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As Route 175 traffic grows, bill would clear the way for Anne Arundel first speed camera

Jaime Villa said cars speeding on Route 175 in Jessup have crashed into his yard, garage and home at least four times.

The danger is so great that he doesn’t let his daughter play in the yard and wears his construction work safety gear to walk to the mailbox. The speed some cars travel at, he said, is “almost negligent.”

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Villa thinks a speed camera would help keep drivers accountable.

“I believe speed cameras could help, just knowing they are there, drivers will reduce their speed to avoid getting a ticket and paying a fine,” Villa said. “This could save the lives of my family and those in my community.”

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Anne Arundel would get the power to install the first such devices on a state road in the county outside of Annapolis if an enabling bill from Sen. Pam Beidle successfully makes it through the General Assembly this year.

Under Senate Bill 888, the county would only be able to install them between the exit from the Baltimore Washington Parkway and the Howard County line. Beidle, D-Linthicum, said it’s necessary because cars are traveling fast as they come off the parkway, and traffic to the NSA, local business parks and residential neighborhoods is growing.

The stretch of road Beidle wants to monitor is less than two miles long, and the speed limit is 35 mph.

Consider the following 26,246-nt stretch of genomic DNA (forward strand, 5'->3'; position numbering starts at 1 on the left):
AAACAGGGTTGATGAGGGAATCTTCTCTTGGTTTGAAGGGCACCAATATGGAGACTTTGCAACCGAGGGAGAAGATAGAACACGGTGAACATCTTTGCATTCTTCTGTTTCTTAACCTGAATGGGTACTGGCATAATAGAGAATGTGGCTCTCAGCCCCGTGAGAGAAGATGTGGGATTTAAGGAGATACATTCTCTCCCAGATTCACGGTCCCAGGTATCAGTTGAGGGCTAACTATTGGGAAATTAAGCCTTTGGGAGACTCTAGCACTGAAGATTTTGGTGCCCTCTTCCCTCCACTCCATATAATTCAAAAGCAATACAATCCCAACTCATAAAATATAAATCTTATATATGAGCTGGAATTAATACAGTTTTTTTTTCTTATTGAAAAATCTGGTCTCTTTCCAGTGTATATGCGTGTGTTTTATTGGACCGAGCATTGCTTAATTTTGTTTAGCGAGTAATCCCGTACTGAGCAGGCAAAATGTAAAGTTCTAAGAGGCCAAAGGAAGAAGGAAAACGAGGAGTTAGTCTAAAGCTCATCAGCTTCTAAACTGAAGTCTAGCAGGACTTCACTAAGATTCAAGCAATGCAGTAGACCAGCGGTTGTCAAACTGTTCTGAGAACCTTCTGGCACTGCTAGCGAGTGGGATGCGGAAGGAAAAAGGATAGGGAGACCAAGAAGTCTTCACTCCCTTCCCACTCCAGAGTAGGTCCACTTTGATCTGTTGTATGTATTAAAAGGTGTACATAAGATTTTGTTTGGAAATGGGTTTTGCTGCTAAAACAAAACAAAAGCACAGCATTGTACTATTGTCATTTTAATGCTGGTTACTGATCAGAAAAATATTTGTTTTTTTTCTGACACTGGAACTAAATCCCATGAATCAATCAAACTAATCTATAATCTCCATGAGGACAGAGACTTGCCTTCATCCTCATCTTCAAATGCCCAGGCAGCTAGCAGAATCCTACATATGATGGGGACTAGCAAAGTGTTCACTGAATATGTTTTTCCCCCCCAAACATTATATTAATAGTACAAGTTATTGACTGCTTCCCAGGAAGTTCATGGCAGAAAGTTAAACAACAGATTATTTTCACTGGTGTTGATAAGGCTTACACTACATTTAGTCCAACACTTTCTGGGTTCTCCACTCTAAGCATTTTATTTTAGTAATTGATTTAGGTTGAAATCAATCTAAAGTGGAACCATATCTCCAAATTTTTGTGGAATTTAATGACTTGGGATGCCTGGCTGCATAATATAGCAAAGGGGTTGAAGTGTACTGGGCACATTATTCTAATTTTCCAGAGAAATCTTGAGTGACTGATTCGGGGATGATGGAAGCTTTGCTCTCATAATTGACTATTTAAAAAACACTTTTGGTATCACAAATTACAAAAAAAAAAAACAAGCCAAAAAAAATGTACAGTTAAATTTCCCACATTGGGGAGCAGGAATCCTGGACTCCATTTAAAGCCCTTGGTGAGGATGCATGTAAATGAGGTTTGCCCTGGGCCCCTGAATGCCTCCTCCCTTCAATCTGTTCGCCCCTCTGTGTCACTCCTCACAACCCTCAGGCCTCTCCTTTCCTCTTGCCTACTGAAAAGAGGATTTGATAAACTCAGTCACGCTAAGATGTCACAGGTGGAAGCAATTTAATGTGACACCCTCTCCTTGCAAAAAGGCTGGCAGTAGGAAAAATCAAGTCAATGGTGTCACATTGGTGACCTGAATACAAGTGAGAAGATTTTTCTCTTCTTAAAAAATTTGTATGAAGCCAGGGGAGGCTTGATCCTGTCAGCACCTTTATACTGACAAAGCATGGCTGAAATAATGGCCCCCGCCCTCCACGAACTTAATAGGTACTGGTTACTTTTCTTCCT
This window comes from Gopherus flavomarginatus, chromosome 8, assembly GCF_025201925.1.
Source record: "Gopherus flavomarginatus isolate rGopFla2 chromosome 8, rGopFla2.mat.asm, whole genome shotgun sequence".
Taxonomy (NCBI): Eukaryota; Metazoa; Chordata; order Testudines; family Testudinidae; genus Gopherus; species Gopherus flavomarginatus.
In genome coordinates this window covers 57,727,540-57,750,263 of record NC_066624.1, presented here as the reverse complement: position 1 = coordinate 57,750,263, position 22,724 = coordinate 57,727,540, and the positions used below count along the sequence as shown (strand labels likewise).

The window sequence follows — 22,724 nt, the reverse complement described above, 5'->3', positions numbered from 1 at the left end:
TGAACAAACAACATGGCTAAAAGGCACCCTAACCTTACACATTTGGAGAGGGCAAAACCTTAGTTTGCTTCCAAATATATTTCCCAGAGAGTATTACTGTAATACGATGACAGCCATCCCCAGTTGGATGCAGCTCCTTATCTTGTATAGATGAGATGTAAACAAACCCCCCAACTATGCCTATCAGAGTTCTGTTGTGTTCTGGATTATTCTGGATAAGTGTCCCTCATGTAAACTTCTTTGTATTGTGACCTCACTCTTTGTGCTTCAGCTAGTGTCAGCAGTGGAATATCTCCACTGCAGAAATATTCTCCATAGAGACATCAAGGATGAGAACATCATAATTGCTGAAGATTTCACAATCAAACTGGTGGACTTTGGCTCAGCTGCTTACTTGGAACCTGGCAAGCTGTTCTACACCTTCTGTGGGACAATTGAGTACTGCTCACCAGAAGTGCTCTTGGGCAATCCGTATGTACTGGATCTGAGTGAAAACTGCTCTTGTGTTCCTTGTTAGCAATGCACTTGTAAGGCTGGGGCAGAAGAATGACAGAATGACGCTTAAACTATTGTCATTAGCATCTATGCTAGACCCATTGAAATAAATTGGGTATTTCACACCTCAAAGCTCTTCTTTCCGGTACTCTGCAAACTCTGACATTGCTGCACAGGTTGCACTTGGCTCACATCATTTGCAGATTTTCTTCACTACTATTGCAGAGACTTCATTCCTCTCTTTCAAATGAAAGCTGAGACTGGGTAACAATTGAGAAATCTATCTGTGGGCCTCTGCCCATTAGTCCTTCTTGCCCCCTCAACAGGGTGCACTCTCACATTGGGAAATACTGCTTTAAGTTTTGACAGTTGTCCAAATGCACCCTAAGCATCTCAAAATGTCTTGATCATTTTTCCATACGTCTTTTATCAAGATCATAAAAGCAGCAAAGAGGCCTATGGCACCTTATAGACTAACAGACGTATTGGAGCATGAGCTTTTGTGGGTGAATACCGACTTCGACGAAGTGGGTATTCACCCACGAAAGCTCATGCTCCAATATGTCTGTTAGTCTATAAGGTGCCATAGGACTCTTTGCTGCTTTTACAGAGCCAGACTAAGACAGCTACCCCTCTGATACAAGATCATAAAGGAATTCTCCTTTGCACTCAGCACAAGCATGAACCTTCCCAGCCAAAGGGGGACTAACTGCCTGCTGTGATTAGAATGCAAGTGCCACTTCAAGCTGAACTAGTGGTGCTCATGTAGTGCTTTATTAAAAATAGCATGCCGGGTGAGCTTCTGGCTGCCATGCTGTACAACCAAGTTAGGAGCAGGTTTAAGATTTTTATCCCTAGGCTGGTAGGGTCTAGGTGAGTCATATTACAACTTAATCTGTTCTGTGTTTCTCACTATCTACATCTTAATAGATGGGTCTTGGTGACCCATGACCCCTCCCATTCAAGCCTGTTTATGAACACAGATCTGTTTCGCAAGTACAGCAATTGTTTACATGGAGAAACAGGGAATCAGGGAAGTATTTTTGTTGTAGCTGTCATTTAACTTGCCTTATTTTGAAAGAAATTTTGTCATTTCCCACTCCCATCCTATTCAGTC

“The traffic on this little sleepy state road has turned out to be just very, very congested, but still very fast,” Beidle said during a Senate Judicial Proceedings hearing Thursday.

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Even if the state legislation passes, the council would have to hold a public hearing and pass legislation and then fund the cameras in the budget before they could be installed. State law requires the jurisdiction to publish a notice of the speed monitoring system on its website and in the local newspaper.

Once cameras are installed, fines can’t be issued until signs are posted and then for the following 15 days. They would not be allowed to exceed $40.

County Executive Steuart Pittman’s administration has no opposition to the bill, Government Affairs Officer Pete Baron said. And the county Police Department did not take a position, said Sgt. Kam Cooke, a police spokesman.

John O’Lexey, president of the Jessup Improvement Association, said he’s been approached by many corridor residents concerned about traffic. Residents face great danger even trying to get in and out of their driveways, he said. Others have voiced concerns about the location of their mailboxes, which sit along the road and what he described as three-foot-wide shoulders.

County Council Chair Sarah Lacey, D-Jessup, said if she lived on Route 175, she wouldn’t let her children play in the front yard, either.

She remembers driving this stretch of road when she first moved to Maryland more than a decade ago, and it felt rural. Now, it’s a common detour for commuters when there is an accident on Interstate 95 or the Baltimore Washington Parkway, and it’s known in the community to be a place where accidents are common.

She said she supports the speed cameras, and if the state legislation passes, she will bring forth the local legislation needed to install the cameras.

She said she’d expect to have the support of her colleagues: “I would hope that legislation like this that would be directly addressing a public safety issue after having gone through the State House would pass 7-0.”

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